According to the Trade Marks Act 1999 a trade mark can be defined as A mark capable of being represented graphically and which is capable of distinguishing the goods or services of one person from those of others and may include shape of goods,their packaging and combination of colours;and-
(i) in relation to chapter X11 (other than sec 107 ) ,a registered trade mark or a mark used in relation to goods or services for the purpose of indicating or so as to indicate a connection in the course of trde between the goods or services, as the case may be ,and some person having the right as proprietor to use the mark;and
(ii) in relation to other provisions of this act,a mark used or proposed to be used in relation to goods or sevices for the purpose of indicating or so as to indicate a connection in the course of trde between the goods or services, as the case may be ,and some person having the right ,either as propritor or by way of permitted user,to use the mark whether with or without any indication of the identity of that person and includes a certification trade mark or collective mark;
People rely on trademarks to make informed decisions about the products they buy. A trademark acts as a guarantee of the quality and origin of a particular good. A competing manufacturer may not use another company's trademark. The owner of a trademark may challenge any use of the mark that infringes upon the owner's rights.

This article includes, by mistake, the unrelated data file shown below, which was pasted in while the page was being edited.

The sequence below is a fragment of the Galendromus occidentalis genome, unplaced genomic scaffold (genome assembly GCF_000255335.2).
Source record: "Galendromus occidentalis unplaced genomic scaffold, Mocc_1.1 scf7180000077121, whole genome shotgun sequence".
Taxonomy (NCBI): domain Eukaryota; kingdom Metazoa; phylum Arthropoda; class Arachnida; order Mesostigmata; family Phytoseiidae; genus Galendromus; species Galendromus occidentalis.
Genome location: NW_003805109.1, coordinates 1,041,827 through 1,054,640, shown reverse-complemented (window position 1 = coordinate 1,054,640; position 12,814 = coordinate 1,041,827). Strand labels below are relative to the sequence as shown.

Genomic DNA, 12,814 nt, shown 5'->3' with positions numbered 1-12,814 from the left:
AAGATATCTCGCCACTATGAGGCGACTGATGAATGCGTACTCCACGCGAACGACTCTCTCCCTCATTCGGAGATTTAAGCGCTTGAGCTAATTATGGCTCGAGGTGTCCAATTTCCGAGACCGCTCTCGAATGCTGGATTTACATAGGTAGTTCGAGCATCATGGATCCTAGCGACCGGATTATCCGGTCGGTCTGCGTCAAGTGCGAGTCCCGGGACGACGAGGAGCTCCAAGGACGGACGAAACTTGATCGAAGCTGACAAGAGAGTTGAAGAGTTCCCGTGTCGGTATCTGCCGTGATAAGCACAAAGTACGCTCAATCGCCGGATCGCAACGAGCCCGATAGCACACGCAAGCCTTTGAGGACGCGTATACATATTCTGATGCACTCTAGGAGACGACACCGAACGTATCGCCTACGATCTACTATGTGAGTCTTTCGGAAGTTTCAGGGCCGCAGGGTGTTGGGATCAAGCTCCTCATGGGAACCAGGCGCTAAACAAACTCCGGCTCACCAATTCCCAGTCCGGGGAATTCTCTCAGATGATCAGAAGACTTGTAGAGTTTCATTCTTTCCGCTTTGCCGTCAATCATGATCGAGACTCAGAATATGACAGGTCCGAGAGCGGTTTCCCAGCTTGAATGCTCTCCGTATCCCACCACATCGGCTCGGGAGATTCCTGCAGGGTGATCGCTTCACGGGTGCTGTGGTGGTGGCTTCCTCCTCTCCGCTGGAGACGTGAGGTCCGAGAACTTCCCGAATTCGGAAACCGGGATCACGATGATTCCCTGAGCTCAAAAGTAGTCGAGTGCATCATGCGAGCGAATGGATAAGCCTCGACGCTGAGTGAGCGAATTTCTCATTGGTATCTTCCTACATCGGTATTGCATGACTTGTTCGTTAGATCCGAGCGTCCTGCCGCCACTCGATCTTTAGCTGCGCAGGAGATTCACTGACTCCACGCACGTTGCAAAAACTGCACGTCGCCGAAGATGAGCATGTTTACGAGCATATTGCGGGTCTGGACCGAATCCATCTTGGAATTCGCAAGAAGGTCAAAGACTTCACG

The presence of trademark protection for the name or logo of a company or product is often indicated by the small symbol of an R in a circle placed near the trademark. The R means that the mark is a registered trademark and is a warning that the law prevents unauthorized use of it. A party may indicate that it is claiming rights to a particular mark by displaying a TM rather than an R symbol. Marks bearing the TM symbol are not registered, but the presence of the symbol shows an intent to register